As YouTube prepares to launch its subscription music service by the end of the year, the digital music giant is seeking to capitalize on music fans’ desire to have access to their favorite songs everywhere they go.
The company’s free online video site already is the most popular on-demand music service in the world and has surpassed radio as the leading way teens and young adults listen to songs.
The new service, designed to give paying subscribers commercial-free access to music videos on their portable devices — as well as the ability to store videos and playlists on these gadgets — underscores the importance of smartphones and tablets to YouTube’s future.
“Mobile is becoming absolutely enormous for YouTube,” said Forrester Research analyst James McQuivey. “The fact is that music has always been a medium that most people are going to want to carry with them and have available at all times. When ... you add the visual component of the music video, you’re simply sweetening a pot.”
YouTube executives have said about 40 percent of its viewing already happens on mobile devices. Indeed, more than 50.5 million Americans watched videos each month on their cell phones in the second quarter of the year, according to measurement firm Nielsen.
Music videos are among the most sought-after content for YouTube’s 1 billion global users, with a popular song like Miley Cyrus’ Wrecking Ball or Robin Thicke’s Blurred Lines attracting hundreds of millions of views.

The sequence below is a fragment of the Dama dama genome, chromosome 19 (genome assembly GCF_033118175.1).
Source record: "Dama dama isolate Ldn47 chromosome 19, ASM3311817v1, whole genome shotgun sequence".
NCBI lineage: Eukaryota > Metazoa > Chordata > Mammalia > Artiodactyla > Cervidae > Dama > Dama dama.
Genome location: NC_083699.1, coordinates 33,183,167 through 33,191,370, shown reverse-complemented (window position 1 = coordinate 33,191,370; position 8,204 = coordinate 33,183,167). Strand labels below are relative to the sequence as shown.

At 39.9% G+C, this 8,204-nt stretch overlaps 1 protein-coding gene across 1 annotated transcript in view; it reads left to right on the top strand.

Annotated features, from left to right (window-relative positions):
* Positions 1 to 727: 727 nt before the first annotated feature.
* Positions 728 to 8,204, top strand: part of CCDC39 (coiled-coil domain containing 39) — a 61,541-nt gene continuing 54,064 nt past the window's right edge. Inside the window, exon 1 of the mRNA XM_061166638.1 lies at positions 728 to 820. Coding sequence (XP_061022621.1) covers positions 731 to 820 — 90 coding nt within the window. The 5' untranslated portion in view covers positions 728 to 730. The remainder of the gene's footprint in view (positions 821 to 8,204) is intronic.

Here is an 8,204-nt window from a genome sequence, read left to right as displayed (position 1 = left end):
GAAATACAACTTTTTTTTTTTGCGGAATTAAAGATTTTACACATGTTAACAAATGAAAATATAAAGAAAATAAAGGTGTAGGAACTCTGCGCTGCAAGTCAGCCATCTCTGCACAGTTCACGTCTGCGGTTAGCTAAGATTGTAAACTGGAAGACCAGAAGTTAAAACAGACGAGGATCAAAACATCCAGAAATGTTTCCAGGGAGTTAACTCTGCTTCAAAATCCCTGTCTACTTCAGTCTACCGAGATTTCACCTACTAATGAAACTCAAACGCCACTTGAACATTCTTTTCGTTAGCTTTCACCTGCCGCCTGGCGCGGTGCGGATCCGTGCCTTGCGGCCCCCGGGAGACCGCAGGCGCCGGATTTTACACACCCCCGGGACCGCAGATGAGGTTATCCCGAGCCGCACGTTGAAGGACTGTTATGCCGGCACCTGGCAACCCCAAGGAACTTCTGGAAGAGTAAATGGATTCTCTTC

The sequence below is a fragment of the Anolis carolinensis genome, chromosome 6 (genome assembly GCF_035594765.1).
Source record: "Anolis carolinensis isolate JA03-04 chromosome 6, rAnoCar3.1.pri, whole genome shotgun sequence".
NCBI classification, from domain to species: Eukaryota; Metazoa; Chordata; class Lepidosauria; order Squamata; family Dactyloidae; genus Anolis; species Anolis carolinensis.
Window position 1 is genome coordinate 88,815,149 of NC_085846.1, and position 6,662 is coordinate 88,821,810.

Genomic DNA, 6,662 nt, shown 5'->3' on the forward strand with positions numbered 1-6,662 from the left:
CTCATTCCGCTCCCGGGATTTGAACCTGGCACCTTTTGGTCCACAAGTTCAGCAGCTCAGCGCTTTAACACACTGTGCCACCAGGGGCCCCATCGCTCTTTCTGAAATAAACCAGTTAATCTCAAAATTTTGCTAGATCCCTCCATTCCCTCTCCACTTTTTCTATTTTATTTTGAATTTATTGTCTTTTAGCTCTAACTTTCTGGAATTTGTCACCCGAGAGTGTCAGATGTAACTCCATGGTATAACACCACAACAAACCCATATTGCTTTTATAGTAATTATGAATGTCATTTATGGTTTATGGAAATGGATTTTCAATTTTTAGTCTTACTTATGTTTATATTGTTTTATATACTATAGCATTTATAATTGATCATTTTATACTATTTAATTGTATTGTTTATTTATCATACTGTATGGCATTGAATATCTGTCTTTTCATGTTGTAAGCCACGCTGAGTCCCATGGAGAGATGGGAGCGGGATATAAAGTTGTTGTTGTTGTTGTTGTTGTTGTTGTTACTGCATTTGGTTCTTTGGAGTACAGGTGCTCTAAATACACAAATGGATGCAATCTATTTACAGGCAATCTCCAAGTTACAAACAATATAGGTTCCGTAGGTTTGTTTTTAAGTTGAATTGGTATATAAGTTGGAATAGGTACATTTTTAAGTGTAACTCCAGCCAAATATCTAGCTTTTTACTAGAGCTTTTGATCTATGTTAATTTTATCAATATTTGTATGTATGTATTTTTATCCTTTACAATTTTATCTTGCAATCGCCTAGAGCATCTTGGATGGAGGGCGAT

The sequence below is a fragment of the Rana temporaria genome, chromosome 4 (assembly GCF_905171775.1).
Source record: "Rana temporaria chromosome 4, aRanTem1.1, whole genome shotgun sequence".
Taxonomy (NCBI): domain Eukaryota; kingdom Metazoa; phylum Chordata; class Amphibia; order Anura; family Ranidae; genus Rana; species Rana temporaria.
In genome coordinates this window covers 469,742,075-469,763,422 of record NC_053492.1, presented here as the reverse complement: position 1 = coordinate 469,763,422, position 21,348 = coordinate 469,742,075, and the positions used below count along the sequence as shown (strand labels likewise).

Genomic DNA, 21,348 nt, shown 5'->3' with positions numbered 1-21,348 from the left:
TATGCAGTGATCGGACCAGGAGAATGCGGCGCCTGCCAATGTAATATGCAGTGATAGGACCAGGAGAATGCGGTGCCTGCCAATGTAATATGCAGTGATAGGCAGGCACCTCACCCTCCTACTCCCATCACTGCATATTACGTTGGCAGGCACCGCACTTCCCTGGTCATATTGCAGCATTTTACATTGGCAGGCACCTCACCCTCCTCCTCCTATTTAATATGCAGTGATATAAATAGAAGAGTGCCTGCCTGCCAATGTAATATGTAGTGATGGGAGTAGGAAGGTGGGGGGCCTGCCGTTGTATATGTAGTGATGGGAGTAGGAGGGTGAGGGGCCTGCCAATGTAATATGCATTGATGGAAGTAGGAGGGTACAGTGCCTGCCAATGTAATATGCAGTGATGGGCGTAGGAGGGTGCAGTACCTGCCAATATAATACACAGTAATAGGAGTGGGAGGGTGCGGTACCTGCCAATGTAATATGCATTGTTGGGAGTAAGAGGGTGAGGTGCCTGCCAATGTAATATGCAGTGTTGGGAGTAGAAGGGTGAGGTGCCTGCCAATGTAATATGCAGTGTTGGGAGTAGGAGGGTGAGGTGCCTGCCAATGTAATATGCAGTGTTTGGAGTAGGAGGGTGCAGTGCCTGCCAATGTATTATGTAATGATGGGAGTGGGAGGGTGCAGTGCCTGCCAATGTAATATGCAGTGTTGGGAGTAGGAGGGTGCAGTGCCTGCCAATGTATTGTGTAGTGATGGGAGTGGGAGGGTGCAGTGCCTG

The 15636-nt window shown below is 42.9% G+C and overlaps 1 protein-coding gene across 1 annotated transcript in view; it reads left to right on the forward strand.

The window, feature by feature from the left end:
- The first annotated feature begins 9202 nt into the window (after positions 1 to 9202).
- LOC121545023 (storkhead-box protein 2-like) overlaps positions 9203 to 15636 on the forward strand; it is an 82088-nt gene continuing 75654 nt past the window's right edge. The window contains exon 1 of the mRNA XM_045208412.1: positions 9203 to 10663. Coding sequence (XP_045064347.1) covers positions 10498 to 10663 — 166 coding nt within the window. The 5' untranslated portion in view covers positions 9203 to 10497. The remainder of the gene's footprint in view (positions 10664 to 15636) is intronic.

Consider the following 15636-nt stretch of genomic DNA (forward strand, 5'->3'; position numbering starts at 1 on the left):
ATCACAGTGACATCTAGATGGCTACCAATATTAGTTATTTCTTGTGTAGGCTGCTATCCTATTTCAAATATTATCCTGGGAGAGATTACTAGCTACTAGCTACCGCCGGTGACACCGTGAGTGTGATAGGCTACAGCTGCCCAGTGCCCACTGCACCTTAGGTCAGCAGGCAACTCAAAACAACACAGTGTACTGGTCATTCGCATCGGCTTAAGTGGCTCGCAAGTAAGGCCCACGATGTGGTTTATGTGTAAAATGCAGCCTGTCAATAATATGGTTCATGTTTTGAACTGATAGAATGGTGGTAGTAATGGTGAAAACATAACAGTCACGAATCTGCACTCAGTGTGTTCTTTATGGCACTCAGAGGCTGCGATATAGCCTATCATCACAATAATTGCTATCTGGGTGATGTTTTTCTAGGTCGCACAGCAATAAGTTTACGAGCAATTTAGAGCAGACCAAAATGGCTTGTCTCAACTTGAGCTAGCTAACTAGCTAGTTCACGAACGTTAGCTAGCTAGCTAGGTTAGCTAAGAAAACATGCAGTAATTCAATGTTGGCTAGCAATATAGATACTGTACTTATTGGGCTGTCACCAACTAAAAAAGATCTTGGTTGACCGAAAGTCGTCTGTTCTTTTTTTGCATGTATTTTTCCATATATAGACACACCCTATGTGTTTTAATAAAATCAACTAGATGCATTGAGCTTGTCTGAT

This has made YouTube the dominant online music site, dwarfing its few competitors.
“YouTube is the No. 1 music search directory in the world. The vast majority of the most-viewed videos on YouTube are music,” said Richard Greenfield, a BTIG media analyst. “It’s a natural evolution to figure out a way to generate increased engagement around music.”
YouTube’s mobile application lets smartphone or tablet users watch an unlimited number of music videos on these devices, so long as they are connected to the Internet. In some cases, this free mobile access is limited to the official version of the music video. The proposed subscription service, which could launch as soon as December, would allow the user to store, or “cache,” these videos or an entire playlist on their devices and watch without the need of a wireless connection.
“Caching is what’s critical to mobile,” said longtime label executive Ted Cohen, who runs a digital media consulting firm. “Music services are easier to use in St. Louis than they are in New York City because they still haven’t wired the subways with Wi-Fi.”
YouTube’s entry in the music subscription business will raise the competitive stakes for such players as Spotify.
Subscription services are a modest but fast-growing segment of the music business, which in the United States derives more than half of its income from digital sources.
Revenue from subscription services such as Rhapsody and paid versions of Spotify, streaming radio services like Pandora and nonsubscription streaming through YouTube and Vevo accounted for about $1 billion in 2012, or about 15 percent of domestic music sales of $7.1 billion, according to the Recording Industry Association of America.
The YouTube subscription service also would integrate with Google Play Music All Access, which for $10 a month affords subscribers unlimited access to its music catalog, the ability to create personalized radio stations and recommendations based on an individual’s taste.
David Bakula, senior vice president of analytics for Nielsen, said the service would leverage YouTube’s strength in digital music.
“Obviously YouTube understands the importance of the music consumer to their site,” Bakula said.